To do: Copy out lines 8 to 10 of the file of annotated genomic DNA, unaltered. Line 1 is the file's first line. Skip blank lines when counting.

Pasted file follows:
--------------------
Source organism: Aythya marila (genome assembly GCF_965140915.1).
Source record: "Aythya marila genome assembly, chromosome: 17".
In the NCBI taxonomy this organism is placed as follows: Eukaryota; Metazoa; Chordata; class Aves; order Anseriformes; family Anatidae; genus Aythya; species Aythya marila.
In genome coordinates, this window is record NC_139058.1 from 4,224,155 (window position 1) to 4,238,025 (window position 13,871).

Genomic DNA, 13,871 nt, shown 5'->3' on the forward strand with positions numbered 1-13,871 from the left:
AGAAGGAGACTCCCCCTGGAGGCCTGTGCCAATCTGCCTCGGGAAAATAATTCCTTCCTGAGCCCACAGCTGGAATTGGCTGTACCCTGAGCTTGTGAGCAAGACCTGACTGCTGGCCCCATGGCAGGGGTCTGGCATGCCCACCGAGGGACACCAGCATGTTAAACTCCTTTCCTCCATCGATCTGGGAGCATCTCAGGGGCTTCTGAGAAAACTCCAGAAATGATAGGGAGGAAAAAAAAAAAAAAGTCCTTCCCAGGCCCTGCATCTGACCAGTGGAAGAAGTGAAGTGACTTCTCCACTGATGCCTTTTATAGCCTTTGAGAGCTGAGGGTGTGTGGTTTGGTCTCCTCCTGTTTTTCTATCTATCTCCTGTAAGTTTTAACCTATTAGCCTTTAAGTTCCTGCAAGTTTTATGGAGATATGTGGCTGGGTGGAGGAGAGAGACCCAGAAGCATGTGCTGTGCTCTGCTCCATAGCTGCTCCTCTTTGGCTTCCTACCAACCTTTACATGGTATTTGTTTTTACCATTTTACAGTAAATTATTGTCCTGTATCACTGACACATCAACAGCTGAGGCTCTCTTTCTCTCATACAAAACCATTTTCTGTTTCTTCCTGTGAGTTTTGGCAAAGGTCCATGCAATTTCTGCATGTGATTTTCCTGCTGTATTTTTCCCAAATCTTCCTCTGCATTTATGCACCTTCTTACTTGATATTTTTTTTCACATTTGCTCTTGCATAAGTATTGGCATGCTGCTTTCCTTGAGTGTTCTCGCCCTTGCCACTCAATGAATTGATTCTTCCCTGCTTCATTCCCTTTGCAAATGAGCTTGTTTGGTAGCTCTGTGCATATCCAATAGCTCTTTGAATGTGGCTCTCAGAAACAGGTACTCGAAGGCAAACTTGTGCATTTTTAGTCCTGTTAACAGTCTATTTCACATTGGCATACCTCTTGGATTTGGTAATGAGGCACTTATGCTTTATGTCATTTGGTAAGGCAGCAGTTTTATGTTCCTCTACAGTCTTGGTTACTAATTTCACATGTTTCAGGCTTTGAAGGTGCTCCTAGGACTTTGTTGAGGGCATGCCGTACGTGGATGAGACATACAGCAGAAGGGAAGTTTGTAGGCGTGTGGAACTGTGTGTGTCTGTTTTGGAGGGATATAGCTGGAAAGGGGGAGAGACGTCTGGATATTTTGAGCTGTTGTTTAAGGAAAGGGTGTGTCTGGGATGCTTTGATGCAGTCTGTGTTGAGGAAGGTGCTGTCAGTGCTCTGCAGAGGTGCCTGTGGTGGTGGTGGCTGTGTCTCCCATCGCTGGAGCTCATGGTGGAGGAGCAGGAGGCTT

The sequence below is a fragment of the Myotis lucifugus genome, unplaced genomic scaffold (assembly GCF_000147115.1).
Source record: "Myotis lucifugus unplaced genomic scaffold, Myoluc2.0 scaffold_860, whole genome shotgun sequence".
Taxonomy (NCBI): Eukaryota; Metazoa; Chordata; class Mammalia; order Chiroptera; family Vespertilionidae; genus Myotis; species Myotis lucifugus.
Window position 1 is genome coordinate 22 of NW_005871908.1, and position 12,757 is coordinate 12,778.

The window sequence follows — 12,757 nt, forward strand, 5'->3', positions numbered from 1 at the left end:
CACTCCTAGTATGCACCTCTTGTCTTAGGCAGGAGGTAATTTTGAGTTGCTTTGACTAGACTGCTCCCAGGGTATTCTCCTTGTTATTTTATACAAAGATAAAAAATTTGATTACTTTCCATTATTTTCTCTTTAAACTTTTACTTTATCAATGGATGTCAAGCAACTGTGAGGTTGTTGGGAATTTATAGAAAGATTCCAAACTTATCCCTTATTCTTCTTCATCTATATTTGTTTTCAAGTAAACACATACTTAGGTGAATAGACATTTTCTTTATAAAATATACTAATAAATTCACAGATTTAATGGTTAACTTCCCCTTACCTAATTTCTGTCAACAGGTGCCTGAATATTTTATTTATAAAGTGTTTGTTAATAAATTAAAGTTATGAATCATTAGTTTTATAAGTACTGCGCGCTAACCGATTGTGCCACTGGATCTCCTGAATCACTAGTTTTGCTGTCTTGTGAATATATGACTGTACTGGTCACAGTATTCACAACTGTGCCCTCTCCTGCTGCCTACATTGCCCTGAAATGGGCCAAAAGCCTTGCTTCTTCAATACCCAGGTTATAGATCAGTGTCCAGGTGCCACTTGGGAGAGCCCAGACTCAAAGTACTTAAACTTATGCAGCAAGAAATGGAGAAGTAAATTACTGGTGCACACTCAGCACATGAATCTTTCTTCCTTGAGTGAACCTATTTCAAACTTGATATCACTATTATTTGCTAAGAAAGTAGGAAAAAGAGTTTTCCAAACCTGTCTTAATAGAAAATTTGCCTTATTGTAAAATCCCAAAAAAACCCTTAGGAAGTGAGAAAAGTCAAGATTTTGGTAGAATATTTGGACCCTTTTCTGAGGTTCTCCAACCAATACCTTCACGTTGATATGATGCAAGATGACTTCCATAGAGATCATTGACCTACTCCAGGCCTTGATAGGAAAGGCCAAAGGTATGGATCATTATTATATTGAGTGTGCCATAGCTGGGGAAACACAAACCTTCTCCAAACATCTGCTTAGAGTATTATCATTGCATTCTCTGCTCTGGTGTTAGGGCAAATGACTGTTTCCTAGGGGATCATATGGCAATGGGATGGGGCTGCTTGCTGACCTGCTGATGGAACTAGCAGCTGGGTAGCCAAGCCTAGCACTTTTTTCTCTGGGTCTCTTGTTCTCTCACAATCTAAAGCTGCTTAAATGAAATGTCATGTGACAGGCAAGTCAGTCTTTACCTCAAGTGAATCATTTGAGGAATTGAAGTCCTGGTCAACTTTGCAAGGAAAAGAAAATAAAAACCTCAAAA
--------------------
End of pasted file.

Source record: "Myotis lucifugus unplaced genomic scaffold, Myoluc2.0 scaffold_860, whole genome shotgun sequence".
Taxonomy (NCBI): Eukaryota; Metazoa; Chordata; class Mammalia; order Chiroptera; family Vespertilionidae; genus Myotis; species Myotis lucifugus.
Window position 1 is genome coordinate 22 of NW_005871908.1, and position 12,757 is coordinate 12,778.